Addison Heath, Jasmine Jakupi and Dylan Heath sit together and chat to an off screen interviewer. This is humorous and lively as they talk about the genesis of the idea for the film, inspirations, the cast, financing, the shooting schedule, the action sequences and the score.
Another tale of revenge by Addison Heath and Jasmine Jakupi.
Michael Helms at Monsterfest introduces cast and crew after a screening of the film and invites questions from the audience. On stage are Addison Heath, Jasmine Jakupi, Chris Cochrane, Skye Medusa, Kenji Shimada, Dylan Heath the fight coordinator, various production assistants and other crew and The Screaming Meanies. With 13 people on stage there is a bit of banter but little information of value, and the sound is indifferent anyway.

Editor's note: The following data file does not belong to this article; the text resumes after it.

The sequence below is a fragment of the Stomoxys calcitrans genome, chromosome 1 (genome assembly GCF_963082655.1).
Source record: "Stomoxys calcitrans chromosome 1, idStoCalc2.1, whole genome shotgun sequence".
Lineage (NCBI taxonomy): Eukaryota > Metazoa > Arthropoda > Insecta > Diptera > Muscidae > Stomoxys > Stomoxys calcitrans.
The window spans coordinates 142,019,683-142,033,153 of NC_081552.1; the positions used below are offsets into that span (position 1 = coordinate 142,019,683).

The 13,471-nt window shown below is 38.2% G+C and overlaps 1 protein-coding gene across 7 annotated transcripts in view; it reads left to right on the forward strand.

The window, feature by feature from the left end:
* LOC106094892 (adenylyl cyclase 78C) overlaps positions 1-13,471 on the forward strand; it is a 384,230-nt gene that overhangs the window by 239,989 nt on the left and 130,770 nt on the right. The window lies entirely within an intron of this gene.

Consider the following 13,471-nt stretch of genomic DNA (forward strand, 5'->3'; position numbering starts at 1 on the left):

Four scenes, all worth a look; The Western Cut is the uncensored cut of the p**** / sparkler scene:
Inside the DVD cover is an introduction to the film by Michael Helms and a film poster.
NOTE: To view non-R4 releases, your equipment needs to be multi-zone compatible and usually also NTSC compatible.
There is no other version of Mondo Yakuza currently available.
Mondo Yakuza is a mini-budget concept film, an Australian homage to 1960s yakuza films. It is violent and gory and it includes some cringe-worthy sequences but filmed in artefact strewn black and white it is more like comic book violence which is too over the top to be taken seriously. The concept is fun, the film is interesting in parts and if you want to see a sparkler inserted where no sparkler has been before this is your chance.
The video is as the filmmaker intended, the audio fine. The extras are decent for a no-budget film.
|DVD||Sony BDP-S580, using HDMI output|
|Display||LG 55inch HD LCD. This display device has not been calibrated. This display device is 16x9 capable. This display device has a maximum native resolution of 1080p.|
|Audio Decoder||NAD T737. This audio decoder/receiver has not been calibrated.|
|Speakers||Studio Acoustics 5.1|